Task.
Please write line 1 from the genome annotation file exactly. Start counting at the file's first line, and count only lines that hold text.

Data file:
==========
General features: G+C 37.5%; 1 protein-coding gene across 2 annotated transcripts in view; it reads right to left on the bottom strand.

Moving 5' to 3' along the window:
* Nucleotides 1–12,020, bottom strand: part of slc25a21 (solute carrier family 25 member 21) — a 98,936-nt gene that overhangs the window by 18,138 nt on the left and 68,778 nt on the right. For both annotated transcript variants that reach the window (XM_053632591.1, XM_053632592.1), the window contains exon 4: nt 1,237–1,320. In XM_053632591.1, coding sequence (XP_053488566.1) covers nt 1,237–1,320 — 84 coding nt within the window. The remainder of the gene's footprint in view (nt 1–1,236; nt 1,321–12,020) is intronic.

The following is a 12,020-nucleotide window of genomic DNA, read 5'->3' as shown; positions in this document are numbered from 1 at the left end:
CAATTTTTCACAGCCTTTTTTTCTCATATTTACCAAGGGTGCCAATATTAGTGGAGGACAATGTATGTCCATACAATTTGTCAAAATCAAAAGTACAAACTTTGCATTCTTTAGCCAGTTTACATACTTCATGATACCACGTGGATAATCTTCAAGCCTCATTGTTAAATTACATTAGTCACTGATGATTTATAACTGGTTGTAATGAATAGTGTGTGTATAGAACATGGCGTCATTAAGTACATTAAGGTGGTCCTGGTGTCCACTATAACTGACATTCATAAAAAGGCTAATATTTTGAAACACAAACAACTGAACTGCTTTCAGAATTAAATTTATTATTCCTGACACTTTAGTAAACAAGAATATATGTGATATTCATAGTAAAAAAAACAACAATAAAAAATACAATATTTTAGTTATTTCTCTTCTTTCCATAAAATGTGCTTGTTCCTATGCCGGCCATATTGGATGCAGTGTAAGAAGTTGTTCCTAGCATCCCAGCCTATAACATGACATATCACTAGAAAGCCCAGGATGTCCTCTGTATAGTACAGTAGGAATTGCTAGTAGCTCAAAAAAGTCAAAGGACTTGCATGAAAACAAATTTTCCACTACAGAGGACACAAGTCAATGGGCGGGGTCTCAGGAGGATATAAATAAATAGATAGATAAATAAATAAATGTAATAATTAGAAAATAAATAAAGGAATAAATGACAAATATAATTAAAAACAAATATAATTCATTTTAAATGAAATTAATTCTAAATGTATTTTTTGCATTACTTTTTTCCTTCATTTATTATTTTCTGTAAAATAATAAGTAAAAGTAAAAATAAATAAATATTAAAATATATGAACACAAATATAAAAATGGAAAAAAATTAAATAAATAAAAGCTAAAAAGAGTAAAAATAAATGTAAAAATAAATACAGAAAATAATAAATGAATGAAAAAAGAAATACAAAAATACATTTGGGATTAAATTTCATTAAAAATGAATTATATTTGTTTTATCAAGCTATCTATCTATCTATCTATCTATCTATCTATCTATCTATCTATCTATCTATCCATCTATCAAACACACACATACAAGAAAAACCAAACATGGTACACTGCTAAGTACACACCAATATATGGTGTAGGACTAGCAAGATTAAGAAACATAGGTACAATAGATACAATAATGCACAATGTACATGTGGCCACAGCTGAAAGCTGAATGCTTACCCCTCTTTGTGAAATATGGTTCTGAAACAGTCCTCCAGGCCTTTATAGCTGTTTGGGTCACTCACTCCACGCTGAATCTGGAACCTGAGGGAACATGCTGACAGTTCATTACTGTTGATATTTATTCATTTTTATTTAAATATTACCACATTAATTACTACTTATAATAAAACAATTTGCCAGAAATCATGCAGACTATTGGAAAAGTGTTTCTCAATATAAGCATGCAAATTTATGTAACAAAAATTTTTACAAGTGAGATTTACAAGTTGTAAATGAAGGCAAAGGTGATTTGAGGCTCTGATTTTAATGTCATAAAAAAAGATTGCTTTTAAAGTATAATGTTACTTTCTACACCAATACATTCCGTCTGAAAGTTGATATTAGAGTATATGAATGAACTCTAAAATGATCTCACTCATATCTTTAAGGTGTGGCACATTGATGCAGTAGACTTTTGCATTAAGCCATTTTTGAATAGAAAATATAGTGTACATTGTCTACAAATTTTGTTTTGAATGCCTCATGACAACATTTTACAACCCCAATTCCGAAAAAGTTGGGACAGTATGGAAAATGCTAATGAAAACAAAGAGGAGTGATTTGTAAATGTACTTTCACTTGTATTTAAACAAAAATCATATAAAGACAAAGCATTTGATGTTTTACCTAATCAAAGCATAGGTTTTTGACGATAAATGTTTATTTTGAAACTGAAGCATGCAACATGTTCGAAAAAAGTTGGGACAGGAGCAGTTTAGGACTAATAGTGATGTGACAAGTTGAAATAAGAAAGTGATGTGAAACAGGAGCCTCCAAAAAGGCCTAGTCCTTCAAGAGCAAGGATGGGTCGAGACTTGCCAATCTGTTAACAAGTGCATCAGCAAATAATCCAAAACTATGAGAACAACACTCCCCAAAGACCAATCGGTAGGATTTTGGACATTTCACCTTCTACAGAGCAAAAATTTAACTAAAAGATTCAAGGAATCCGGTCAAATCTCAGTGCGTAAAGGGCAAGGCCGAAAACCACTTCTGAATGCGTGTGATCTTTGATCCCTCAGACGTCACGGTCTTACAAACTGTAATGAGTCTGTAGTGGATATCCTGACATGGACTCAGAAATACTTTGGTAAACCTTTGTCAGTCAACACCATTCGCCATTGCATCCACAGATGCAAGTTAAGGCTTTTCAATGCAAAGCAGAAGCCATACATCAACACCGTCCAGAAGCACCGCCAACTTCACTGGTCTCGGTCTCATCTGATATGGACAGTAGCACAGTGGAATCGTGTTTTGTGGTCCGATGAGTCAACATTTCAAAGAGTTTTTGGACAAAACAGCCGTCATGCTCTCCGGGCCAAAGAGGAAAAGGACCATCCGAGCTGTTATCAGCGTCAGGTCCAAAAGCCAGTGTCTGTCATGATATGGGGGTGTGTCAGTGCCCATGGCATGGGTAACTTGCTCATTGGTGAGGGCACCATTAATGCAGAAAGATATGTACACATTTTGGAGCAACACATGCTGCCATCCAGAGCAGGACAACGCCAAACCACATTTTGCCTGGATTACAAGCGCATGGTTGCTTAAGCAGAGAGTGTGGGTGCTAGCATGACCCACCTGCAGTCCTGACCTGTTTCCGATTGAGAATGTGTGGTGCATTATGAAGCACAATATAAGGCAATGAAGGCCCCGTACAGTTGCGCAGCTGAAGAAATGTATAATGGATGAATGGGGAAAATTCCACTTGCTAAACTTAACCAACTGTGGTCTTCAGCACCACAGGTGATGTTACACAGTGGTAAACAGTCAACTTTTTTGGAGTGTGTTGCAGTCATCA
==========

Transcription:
General features: G+C 37.5%; 1 protein-coding gene across 2 annotated transcripts in view; it reads right to left on the bottom strand.